It has been a long time since I've done that. Put some thoughts down on cyber-paper. But, for some reason, it is time. Who knows what good might come of it?

Saturday, October 20, 2012

About Squirrels and Napping

I walk on a bright, crackling Fall afternoon with two of my little dogs because the sun is so alive its rays virtually bounce off the vivid leaves of sugar maples, linden and box elder trees. Even the Oaks, so often dressed in drab taupes and greys this time of year, are decked in crimson and gold for this year-end party. The purple and white asters, too, are dancing with life as though summer were just beginning to make its appearance. This is a visual score that gifts my eyes with a most melodic symphony. Playing right along are the bumblebees, with their yellow and black shrugs, and the squirrels whose tails flick frantically as they gather and bury while Nature inMichigan still permits such activiy.

It won't be long now before Nature takes its well-deserved nap. It knows far better than most of us that all work and no rest is bad for the spirit, not to mention the body.

My own tendencies are to let this time of year weigh too heavily on me. I don't like winter. I don't like the restrictions it puts on my walks and bike rides. But, as I age, I have come to appreciate the luxury of rest. Nights of uninterrupted rest are hard to come by. I think part of my problem is that, in looking ahead to Winter --the season of white death and silence--I get impatient. Spring, the time of joyous rebirth, is way too far away to offer me any comfort.

When my daughters were young, bedtime always presented a series of challenges. None of them ever wanted to end the day. It was as if morning was so far away it could never be counted on arriving at all. To ask them to put a book down or a game away of to turn off the television was a request cloaked in meanness. Like many mothers I would bargain to bring the night on more gently with a bedtime story.
Many aspects of life can be improved with just a little rest. Relationships, careers, mealtime to name a few. Even exercise is more effective, I've heard, if we let our muscles rest between vigorous workouts.

So, instead of looking into the future and becoming depressed because it is too far off, I need to remind myself to enjoy the present for the good things it offers. I need to be more like a squirrel. Pack up some nourishment to carry my soul through the dark months...I have shelves loaded with good stuff I've yet to read; and, when Spring does finally arrive, know that enjoying it will be that much more refreshing and wonderful.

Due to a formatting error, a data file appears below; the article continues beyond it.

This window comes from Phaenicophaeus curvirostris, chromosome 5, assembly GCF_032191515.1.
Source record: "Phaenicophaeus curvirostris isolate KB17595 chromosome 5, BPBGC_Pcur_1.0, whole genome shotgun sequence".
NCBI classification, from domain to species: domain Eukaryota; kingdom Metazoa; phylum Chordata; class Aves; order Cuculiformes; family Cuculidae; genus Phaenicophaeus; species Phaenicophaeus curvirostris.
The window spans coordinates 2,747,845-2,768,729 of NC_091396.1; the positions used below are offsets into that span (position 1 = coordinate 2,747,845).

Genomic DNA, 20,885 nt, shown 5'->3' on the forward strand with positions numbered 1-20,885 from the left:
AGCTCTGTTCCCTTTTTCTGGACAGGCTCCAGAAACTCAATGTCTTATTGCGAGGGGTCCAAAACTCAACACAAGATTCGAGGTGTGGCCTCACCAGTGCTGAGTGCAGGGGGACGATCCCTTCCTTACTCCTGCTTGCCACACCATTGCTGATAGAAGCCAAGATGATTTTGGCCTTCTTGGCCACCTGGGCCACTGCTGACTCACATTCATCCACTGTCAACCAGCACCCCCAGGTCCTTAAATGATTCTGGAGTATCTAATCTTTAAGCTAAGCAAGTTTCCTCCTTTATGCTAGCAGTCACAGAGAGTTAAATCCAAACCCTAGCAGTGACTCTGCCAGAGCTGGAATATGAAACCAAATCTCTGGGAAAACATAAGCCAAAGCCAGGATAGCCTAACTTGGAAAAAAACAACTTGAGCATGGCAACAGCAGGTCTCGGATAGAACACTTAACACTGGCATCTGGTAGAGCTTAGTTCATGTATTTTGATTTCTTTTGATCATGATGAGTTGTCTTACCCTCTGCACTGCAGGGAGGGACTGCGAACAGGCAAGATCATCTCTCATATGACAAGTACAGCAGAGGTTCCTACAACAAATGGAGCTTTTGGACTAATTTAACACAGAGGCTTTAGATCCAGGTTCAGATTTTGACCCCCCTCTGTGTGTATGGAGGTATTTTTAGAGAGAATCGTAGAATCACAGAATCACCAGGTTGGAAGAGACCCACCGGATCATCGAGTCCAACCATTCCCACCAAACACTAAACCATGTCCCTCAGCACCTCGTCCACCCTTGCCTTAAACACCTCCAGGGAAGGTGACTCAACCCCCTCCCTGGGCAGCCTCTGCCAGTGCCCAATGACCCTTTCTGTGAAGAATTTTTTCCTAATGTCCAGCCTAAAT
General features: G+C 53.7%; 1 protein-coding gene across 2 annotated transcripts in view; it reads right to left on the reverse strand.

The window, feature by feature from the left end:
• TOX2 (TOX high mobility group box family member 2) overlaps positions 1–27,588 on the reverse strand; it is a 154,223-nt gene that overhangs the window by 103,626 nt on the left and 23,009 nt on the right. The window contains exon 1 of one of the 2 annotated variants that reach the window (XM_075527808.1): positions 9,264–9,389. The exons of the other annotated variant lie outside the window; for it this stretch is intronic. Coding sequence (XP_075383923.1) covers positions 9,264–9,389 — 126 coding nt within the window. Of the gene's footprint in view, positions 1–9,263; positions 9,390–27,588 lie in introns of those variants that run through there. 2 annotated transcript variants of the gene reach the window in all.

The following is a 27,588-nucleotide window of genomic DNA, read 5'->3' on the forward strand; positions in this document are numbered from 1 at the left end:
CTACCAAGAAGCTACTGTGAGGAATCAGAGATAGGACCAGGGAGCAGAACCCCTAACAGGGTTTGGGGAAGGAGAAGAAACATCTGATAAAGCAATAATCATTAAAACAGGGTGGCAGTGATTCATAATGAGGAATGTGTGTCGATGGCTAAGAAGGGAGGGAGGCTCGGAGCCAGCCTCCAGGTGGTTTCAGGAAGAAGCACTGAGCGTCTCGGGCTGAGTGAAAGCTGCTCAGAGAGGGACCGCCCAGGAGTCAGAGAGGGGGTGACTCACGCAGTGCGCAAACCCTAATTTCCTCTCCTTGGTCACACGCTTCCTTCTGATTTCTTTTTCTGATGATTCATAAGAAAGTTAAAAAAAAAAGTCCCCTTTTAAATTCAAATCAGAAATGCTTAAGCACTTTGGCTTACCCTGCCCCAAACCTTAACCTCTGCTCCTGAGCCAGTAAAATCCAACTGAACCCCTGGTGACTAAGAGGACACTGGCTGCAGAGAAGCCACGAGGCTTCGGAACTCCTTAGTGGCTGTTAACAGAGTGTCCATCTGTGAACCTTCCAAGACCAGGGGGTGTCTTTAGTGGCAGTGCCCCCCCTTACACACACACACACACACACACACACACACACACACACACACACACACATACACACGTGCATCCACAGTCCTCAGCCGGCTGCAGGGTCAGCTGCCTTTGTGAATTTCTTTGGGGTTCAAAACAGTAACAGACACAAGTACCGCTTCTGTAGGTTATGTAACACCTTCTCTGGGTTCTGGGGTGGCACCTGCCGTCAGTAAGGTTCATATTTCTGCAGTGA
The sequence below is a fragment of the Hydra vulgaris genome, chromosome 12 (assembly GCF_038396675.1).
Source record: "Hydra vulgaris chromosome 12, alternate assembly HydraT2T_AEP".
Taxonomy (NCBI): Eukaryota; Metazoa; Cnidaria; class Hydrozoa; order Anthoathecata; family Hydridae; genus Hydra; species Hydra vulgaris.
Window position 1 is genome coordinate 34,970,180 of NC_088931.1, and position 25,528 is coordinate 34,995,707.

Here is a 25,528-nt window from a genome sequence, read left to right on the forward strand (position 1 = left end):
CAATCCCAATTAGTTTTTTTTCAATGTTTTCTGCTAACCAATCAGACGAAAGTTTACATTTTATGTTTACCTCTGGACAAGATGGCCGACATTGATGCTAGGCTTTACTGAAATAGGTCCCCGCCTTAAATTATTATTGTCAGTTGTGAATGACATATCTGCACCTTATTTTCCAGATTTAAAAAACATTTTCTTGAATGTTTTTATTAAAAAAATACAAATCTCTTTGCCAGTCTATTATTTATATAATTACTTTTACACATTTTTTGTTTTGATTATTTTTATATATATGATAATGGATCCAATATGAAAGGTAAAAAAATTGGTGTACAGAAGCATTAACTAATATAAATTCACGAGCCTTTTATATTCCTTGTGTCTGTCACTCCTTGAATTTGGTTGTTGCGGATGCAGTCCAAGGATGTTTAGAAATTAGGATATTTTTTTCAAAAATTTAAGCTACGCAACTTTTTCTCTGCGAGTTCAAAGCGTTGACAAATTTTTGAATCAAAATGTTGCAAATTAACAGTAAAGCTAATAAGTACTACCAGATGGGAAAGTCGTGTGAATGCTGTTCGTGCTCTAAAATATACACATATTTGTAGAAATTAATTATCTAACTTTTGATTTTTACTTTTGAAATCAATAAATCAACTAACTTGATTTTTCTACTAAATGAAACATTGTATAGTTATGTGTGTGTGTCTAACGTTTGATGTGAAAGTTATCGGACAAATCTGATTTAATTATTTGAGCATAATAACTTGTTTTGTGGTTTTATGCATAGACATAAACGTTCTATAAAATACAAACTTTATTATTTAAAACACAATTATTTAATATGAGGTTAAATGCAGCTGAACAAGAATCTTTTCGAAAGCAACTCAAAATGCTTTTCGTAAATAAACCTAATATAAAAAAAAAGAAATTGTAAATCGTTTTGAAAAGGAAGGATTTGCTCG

Tuesday, October 2, 2012

A Fitting Finish to Summer

Yes, four months since my last post. A very long span of time in some respects but really just a flash. Time comes and goes in flashes now and if I've learned anything over the years it is that the period between the flashes is what is important. So I meandered around the pond on a stellar Fall afternoon and allowed what I could see, smell and hear to take over the moment. To comfort me as my thoughts could not.
A maple tree as majestic as any at its most glorious moment. A gilded robe that it would soon let go. The flash at sunset.

A Red Squrrek and an Eastern Fox Squirrel are more worried about us than each other.

Ah! The beauty of a long camera lens. Neither the painted turtles nor the Wood Duck had any concerns about our presence.

I love these ducks!

How could this setting not bring comfort to a soul?

A box elder (I believe) on fire!

Can you spot the pair of female wood ducks in this lily pad flotsam?

So majestic.

And so proud...he's literally beating his chest! I don't think the turtles give a hoot.

Taking a regal bath.

These guys really do blend in with their backgrounds.

Our resident Blue Heron on the lookout from his favorite perch

A Grey Squirrel...yes grey...the result of melanistic genes. He's certain my dogs and I are going to steal his nut.

Female Wood Duck with her pretty white eyes.

Lily pads in the clouds.

And he's still bathing!

Monday, June 4, 2012

Bird Nests and other Spring Musings